While experiencing menstruation is no bed of roses, women tend to worry when it doesn’t arrive with puberty or stops altogether, way before this was meant to happen. If this happens to you, you may be wondering, “Is something wrong with me?” or, “Could I be pregnant?” The truth is that there are many reasons why menstruation fails to occur so there’s no point in wasting time on anxiety, when you could be learning all you can about amenorrhea and its common causes.
First of all, it’s important to distinguish between primary and secondary amenorrhea. Primary amenorrhea is defined as not having experienced menstruation by the age of 16. Secondary amenorrhea occurs at some point after menstruation has already become a fact of life, and then disappears for 3 months or more. Pregnancy is a common cause of secondary amenorrhea but is by no means the only reason for the sudden absence of menstrual periods.
Amenorrhea is not a medical condition. It’s a sign of something else going on in your body. If it happens to you, see your physician. This is the best way to determine the cause and resolve both your anxiety and your amenorrhea. Your physician will want to know if you have any other signs or symptoms, such as headache, facial, chest, or abdominal hair growth, a milky discharge from your nipples, or vision changes, which, when combined with amenorrhea, may suggest specific conditions.
Less than 1% of adolescent American girls fail to begin menstruating by age 16. Here are the most common causes of primary amenorrhea:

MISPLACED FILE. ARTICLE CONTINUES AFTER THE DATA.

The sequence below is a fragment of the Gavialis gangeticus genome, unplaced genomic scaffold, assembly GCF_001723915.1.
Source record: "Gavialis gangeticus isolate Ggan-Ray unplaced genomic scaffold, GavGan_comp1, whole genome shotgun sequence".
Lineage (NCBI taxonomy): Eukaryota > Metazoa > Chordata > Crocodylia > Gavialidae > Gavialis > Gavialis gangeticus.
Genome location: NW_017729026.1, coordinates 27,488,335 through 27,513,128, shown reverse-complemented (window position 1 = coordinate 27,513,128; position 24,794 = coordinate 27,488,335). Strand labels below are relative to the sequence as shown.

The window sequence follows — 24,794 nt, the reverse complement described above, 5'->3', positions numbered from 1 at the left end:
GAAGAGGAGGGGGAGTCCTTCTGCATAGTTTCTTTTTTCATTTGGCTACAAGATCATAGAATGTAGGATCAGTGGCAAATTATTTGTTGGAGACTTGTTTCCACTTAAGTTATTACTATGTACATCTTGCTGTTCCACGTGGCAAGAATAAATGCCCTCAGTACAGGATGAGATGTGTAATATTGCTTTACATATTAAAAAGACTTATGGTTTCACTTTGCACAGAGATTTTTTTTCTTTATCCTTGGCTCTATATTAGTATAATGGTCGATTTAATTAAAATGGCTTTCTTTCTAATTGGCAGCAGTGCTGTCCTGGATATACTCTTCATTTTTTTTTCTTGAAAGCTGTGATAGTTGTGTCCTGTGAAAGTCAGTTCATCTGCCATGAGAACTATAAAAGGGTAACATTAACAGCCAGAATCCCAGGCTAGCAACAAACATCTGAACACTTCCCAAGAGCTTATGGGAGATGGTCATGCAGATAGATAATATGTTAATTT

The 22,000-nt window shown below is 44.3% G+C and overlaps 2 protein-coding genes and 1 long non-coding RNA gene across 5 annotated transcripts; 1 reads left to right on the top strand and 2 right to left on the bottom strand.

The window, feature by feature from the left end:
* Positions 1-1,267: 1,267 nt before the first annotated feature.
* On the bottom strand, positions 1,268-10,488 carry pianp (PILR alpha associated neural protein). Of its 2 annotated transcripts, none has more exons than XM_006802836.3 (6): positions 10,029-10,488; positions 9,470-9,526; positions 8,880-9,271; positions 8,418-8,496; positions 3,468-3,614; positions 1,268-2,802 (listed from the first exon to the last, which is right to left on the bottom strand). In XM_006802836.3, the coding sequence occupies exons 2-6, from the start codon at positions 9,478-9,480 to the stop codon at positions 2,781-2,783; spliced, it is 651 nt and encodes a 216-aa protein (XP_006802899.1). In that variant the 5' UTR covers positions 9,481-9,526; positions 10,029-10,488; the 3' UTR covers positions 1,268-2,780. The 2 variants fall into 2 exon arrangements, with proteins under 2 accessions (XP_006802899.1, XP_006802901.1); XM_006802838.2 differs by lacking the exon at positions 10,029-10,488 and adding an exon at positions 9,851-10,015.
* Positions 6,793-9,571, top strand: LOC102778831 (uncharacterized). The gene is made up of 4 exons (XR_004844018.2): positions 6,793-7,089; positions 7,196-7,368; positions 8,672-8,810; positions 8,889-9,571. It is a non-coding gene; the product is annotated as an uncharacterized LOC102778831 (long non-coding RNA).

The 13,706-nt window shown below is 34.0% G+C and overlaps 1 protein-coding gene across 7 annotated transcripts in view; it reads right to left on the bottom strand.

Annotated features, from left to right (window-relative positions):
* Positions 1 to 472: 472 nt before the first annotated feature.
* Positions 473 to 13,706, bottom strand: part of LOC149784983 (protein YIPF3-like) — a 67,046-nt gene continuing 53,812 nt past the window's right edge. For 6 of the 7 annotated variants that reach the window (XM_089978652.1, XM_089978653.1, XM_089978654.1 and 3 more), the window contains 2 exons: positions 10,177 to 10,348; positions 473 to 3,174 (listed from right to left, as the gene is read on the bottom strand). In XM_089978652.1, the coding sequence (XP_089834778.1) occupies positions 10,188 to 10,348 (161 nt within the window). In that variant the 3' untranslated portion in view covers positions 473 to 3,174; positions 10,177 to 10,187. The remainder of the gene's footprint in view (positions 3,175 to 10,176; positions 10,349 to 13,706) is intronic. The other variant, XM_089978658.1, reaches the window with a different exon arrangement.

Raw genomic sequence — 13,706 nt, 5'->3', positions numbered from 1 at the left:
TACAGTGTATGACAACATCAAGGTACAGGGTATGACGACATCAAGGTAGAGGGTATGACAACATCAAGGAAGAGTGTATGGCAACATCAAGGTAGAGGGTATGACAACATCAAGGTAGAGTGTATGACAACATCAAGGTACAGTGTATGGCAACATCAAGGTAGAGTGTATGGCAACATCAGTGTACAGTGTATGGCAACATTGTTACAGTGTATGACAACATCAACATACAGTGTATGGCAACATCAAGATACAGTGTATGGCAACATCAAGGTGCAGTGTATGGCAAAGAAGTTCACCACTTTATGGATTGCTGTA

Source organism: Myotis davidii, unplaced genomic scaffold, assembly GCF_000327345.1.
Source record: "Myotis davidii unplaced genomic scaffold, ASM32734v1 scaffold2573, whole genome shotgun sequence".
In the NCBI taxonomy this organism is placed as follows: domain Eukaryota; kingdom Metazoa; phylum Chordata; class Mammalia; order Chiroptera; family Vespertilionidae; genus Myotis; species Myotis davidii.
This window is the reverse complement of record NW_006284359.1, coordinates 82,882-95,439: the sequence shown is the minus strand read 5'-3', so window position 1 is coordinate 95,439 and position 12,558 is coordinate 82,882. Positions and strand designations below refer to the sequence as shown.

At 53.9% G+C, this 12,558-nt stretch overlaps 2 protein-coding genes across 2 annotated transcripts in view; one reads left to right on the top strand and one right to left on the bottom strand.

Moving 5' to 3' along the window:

Abnormal Chromosomes—Sometimes an adolescent girl will experience an early deficit of the eggs and follicles necessary to ovulation and the menstrual cycle.
Hypothalamus Dysfunction—The term for amenorrhea caused by a disorder of the hypothalamus is functional hypothalamic amenorrhea. The hypothalamus lies at the base of your brain and one of its functions is to regulate menstruation. Eating disorders, too much exercise, or even stress can cause a malfunction of the hypothalamus. In rare cases, a tumor may affect the workings of the hypothalamus.
Diseases of the Pituitary Gland—The pituitary gland plays a crucial role in the regulation of the menstrual cycle. A mass or tumor can cause the pituitary gland to malfunction.
Absence of Reproductive Organs—At some point in the development of the fetus, a malfunction occurs so that a baby girl is born without specific organs necessary to a woman’s reproductive system, for instance the vagina, cervix, or uterus. Without the basic structures, the menstrual cycle cannot take place.
Malformation of the Vagina—Sometimes the structure of the vagina presents an obstruction to the flow of menstrual blood. This may take the form of a thin membrane inside the vagina which prevents the blood from exiting the uterus and cervix.